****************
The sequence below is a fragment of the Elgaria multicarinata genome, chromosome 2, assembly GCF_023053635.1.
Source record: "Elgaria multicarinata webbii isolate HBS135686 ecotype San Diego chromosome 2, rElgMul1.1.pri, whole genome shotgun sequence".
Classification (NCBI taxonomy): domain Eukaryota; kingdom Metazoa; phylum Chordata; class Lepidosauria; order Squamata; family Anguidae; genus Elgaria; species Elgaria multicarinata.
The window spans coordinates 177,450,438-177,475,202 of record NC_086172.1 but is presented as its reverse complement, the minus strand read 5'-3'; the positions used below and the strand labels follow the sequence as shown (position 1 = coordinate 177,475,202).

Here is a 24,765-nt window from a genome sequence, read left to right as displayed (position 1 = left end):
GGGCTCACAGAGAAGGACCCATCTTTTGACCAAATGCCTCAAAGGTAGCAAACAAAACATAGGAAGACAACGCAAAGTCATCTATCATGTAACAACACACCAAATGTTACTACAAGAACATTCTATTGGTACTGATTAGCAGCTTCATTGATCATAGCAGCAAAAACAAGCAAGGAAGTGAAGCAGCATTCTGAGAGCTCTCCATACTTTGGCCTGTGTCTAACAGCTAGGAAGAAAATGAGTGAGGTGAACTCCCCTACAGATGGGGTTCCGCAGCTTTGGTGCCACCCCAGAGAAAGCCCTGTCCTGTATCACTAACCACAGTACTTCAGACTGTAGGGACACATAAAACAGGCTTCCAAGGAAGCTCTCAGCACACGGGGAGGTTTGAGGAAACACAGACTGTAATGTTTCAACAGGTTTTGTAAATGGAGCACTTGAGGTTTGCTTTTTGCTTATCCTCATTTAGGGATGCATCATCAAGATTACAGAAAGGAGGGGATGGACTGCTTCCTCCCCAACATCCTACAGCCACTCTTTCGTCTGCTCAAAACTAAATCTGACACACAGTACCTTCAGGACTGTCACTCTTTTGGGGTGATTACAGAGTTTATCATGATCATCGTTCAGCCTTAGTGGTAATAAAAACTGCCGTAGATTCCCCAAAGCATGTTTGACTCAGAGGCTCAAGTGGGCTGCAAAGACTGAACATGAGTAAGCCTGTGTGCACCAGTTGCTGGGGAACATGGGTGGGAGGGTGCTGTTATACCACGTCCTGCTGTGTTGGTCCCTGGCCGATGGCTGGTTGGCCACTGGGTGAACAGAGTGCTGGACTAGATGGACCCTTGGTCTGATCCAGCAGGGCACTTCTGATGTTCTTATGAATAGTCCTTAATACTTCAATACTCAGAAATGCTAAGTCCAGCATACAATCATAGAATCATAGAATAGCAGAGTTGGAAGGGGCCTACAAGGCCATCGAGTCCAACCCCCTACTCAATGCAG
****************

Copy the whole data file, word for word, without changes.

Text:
The sequence below is a fragment of the Elgaria multicarinata genome, chromosome 2, assembly GCF_023053635.1.
Source record: "Elgaria multicarinata webbii isolate HBS135686 ecotype San Diego chromosome 2, rElgMul1.1.pri, whole genome shotgun sequence".
Classification (NCBI taxonomy): domain Eukaryota; kingdom Metazoa; phylum Chordata; class Lepidosauria; order Squamata; family Anguidae; genus Elgaria; species Elgaria multicarinata.
The window spans coordinates 177,450,438-177,475,202 of record NC_086172.1 but is presented as its reverse complement, the minus strand read 5'-3'; the positions used below and the strand labels follow the sequence as shown (position 1 = coordinate 177,475,202).

Here is a 24,765-nt window from a genome sequence, read left to right as displayed (position 1 = left end):
GGGCTCACAGAGAAGGACCCATCTTTTGACCAAATGCCTCAAAGGTAGCAAACAAAACATAGGAAGACAACGCAAAGTCATCTATCATGTAACAACACACCAAATGTTACTACAAGAACATTCTATTGGTACTGATTAGCAGCTTCATTGATCATAGCAGCAAAAACAAGCAAGGAAGTGAAGCAGCATTCTGAGAGCTCTCCATACTTTGGCCTGTGTCTAACAGCTAGGAAGAAAATGAGTGAGGTGAACTCCCCTACAGATGGGGTTCCGCAGCTTTGGTGCCACCCCAGAGAAAGCCCTGTCCTGTATCACTAACCACAGTACTTCAGACTGTAGGGACACATAAAACAGGCTTCCAAGGAAGCTCTCAGCACACGGGGAGGTTTGAGGAAACACAGACTGTAATGTTTCAACAGGTTTTGTAAATGGAGCACTTGAGGTTTGCTTTTTGCTTATCCTCATTTAGGGATGCATCATCAAGATTACAGAAAGGAGGGGATGGACTGCTTCCTCCCCAACATCCTACAGCCACTCTTTCGTCTGCTCAAAACTAAATCTGACACACAGTACCTTCAGGACTGTCACTCTTTTGGGGTGATTACAGAGTTTATCATGATCATCGTTCAGCCTTAGTGGTAATAAAAACTGCCGTAGATTCCCCAAAGCATGTTTGACTCAGAGGCTCAAGTGGGCTGCAAAGACTGAACATGAGTAAGCCTGTGTGCACCAGTTGCTGGGGAACATGGGTGGGAGGGTGCTGTTATACCACGTCCTGCTGTGTTGGTCCCTGGCCGATGGCTGGTTGGCCACTGGGTGAACAGAGTGCTGGACTAGATGGACCCTTGGTCTGATCCAGCAGGGCACTTCTGATGTTCTTATGAATAGTCCTTAATACTTCAATACTCAGAAATGCTAAGTCCAGCATACAATCATAGAATCATAGAATAGCAGAGTTGGAAGGGGCCTACAAGGCCATCGAGTCCAACCCCCTACTCAATGCAG